ISSUE: Risky Business

Jack_crop 72dpiThe U.S. Department of Labor (DOL) is the agency that authorizes insurance carriers to write coverage under the Longshore Act and extensions, the Defense Base Act, the Outer Continental Shelf Lands Act, and the Nonappropriated Fund Instrumentalities Act.

When an event occurs that has even remotely negative implications for an insurance carrier that writes business under the Longshore Act, alarm bells go off at the DOL. And with good reason. DOL has seen instances over the years where Longshore licensed insurance carriers with A.M. Best ratings of A or higher are virtually here today, gone tomorrow.

Guiding Principle: Based on experience, DOL always assumes the worst case outcome in any developing scenario.

When an event occurs, such as when a carrier announces that it will voluntarily stop writing new and renewal business and go into runoff, the initial thought is, what if this is the first step in the financial impairment of the carrier, leading eventually to state supervision, and ultimately to liquidation. What if the carrier’s case reserves are inadequate to cover its claims? What if the carrier defaults on its obligations under the Longshore Act? What if it has been writing Longshore business in states where there is no, or only partial, state guarantee fund protection for Longshore claims? How much collateral does the DOL have? How vulnerable is the Special Fund?

There’s a lot that can go wrong for the insured maritime employer when a Longshore carrier fails.

First, the question is whether the carrier is adequately reserved – is there enough to pay all claim obligations? Section 35 of the Longshore Act (33 U.S.C. 935) provides that discharge of an obligation by an insurance carrier discharges the employer’s liability. If the insurance carrier fails to pay, thus failing to discharge this obligation, then the primary obligation remains with/returns to the insured employer. If the insurance carrier defaults then the employer must immediately assume responsibility for all benefits due and payable, and all interest and penalty provisions of the Act apply.

Next, does the DOL hold enough collateral for Longshore obligations in the event that the carrier’s reserves prove to be inadequate? Back in 2005, the DOL published regulations requiring security from insurance carriers specifically for Longshore business written in those states where the state guarantee funds did not fully protect Longshore benefits. It is likely that DOL will take the position that any collateral it holds will be used only for those cases where payment cannot be made because both the carrier and the insured employer are insolvent. In other words, solvent employers will be required to pay their own cases. So, there is probably no help for the maritime employer here.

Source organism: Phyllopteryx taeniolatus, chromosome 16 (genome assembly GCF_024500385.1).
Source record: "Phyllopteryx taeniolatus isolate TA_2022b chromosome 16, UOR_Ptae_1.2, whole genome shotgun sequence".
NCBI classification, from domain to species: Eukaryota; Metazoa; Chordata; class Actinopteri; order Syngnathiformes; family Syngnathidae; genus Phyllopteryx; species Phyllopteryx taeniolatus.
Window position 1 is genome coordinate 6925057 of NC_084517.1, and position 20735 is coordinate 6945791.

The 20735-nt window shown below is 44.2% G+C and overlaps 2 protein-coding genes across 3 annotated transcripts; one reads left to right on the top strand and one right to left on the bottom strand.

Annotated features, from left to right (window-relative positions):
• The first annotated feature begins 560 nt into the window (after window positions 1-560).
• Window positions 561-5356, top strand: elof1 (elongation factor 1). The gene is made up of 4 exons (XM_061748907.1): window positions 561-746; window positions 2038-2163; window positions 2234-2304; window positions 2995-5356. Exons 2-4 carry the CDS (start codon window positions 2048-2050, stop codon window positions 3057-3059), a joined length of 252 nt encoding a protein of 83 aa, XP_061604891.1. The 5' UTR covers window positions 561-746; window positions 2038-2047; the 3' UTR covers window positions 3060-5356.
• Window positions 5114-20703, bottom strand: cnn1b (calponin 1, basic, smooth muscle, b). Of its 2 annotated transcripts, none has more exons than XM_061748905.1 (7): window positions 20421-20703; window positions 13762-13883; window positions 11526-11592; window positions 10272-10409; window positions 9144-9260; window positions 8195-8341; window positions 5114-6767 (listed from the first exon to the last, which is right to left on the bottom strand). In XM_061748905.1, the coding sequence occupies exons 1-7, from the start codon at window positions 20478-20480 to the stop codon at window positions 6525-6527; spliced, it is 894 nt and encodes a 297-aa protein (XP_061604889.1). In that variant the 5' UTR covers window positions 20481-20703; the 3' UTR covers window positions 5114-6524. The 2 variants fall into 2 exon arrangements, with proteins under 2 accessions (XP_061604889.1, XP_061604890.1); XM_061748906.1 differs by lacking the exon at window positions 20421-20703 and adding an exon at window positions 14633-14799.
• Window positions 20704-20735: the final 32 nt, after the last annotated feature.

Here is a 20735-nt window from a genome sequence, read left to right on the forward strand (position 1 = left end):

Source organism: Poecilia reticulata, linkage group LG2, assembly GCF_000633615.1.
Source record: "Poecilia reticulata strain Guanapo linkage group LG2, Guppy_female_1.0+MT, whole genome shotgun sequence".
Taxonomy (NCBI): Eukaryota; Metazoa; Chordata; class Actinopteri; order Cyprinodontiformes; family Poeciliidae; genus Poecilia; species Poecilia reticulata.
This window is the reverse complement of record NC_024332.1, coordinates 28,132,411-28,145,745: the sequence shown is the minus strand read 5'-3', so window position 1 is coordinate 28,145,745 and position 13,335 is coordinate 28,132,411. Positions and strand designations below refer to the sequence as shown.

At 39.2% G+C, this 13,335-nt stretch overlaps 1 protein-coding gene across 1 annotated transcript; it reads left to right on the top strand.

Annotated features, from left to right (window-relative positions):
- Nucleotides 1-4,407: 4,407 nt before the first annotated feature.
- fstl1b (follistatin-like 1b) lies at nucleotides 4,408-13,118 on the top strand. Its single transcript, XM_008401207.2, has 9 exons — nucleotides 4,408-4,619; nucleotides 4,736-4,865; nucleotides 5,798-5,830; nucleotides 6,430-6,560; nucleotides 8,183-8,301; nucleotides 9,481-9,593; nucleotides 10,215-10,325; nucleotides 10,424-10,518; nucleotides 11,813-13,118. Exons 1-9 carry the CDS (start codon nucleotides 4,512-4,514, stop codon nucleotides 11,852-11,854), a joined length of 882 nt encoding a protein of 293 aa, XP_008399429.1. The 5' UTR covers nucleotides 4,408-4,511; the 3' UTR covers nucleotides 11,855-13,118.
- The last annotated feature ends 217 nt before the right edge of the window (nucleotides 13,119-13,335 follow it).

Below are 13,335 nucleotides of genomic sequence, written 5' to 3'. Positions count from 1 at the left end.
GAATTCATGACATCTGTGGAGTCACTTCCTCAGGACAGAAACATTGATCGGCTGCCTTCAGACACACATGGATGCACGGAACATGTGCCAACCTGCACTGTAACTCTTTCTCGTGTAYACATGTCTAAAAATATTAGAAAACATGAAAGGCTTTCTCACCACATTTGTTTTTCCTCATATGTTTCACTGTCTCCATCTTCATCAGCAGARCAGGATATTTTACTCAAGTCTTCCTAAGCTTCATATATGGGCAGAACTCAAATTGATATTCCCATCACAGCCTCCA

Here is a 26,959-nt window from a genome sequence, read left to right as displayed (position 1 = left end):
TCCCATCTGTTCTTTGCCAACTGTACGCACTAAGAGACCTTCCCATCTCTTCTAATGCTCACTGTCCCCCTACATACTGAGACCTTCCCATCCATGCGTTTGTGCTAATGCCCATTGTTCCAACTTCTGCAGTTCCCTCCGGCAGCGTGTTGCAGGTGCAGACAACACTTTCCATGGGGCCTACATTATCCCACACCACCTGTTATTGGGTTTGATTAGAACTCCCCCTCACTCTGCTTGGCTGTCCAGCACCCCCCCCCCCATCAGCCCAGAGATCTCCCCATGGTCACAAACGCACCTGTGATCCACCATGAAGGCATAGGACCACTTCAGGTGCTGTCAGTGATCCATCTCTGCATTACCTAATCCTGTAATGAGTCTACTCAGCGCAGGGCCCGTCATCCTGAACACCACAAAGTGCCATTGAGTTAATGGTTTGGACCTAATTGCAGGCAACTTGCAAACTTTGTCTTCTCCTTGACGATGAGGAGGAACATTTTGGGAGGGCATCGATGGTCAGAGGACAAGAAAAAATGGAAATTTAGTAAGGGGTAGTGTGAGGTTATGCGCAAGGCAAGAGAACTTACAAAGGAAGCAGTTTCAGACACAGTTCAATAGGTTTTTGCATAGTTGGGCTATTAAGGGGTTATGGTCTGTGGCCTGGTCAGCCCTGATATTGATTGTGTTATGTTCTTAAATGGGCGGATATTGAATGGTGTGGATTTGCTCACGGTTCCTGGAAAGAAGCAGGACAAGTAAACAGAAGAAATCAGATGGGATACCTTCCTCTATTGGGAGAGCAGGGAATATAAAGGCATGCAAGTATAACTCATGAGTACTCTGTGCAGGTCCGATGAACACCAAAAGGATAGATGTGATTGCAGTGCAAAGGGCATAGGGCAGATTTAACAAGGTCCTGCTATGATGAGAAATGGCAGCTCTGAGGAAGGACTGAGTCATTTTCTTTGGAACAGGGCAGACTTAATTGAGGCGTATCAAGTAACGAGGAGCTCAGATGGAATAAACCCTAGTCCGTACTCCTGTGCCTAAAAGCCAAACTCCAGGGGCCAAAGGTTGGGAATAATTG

So, the carrier may default either because its reserves are inadequate or because the state of domicile decides to place the carrier in liquidation. DOL collateral will likely only go to pay those cases where both the carrier and the employer have defaulted due to insolvency. This in turn implicates state guarantee funds. The question is, in which states did the carrier write Longshore business, and what is the coverage of the guarantee funds in those states for Longshore claims.

State insurance laws creating and governing guarantee funds come with a wide variety of restrictions and conditions.

Some states simply do not pay federal Longshore benefits. These states are: Arizona, California, Illinois, Iowa, Kentucky, Missouri, New Mexico, North Dakota, Ohio, Oklahoma, South Dakota, Tennessee, West Virginia, and Wyoming.

The following states have demonstrated that their guarantee funds do not provide full protection for Longshore benefits: Alabama, Arkansas, Delaware, Indiana, Louisiana, Maine, New Jersey, New York, Oregon, Pennsylvania, Utah, and Wisconsin.

States’ guarantee funds that have paid or are likely to pay Longshore benefits in full include: Alaska, Colorado, Connecticut, Florida, Georgia, Hawaii, Idaho, Kansas, Maryland, Massachusetts, Michigan, Minnesota, Mississippi, Montana, Nebraska, Nevada, New Hampshire, North Carolina, Rhode Island, South Carolina, Texas, Vermont, Virginia, and Washington.